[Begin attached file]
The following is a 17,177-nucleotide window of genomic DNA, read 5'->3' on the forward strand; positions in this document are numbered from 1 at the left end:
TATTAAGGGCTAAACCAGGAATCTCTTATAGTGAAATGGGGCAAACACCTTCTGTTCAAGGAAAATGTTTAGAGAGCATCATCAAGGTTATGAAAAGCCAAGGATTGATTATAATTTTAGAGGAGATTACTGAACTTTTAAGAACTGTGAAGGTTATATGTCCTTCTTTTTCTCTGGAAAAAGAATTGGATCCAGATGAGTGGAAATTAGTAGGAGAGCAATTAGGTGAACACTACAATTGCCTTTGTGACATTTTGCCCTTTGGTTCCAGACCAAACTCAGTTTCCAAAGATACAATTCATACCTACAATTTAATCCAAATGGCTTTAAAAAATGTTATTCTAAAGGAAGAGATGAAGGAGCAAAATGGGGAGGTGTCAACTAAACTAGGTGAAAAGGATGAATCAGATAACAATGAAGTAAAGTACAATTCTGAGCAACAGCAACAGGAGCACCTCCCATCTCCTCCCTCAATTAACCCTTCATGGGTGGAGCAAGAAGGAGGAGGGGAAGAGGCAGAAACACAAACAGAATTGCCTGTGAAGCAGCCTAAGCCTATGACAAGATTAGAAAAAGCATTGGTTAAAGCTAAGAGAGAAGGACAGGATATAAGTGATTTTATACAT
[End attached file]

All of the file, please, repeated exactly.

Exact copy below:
The following is a 17,177-nucleotide window of genomic DNA, read 5'->3' on the forward strand; positions in this document are numbered from 1 at the left end:
TATTAAGGGCTAAACCAGGAATCTCTTATAGTGAAATGGGGCAAACACCTTCTGTTCAAGGAAAATGTTTAGAGAGCATCATCAAGGTTATGAAAAGCCAAGGATTGATTATAATTTTAGAGGAGATTACTGAACTTTTAAGAACTGTGAAGGTTATATGTCCTTCTTTTTCTCTGGAAAAAGAATTGGATCCAGATGAGTGGAAATTAGTAGGAGAGCAATTAGGTGAACACTACAATTGCCTTTGTGACATTTTGCCCTTTGGTTCCAGACCAAACTCAGTTTCCAAAGATACAATTCATACCTACAATTTAATCCAAATGGCTTTAAAAAATGTTATTCTAAAGGAAGAGATGAAGGAGCAAAATGGGGAGGTGTCAACTAAACTAGGTGAAAAGGATGAATCAGATAACAATGAAGTAAAGTACAATTCTGAGCAACAGCAACAGGAGCACCTCCCATCTCCTCCCTCAATTAACCCTTCATGGGTGGAGCAAGAAGGAGGAGGGGAAGAGGCAGAAACACAAACAGAATTGCCTGTGAAGCAGCCTAAGCCTATGACAAGATTAGAAAAAGCATTGGTTAAAGCTAAGAGAGAAGGACAGGATATAAGTGATTTTATACAT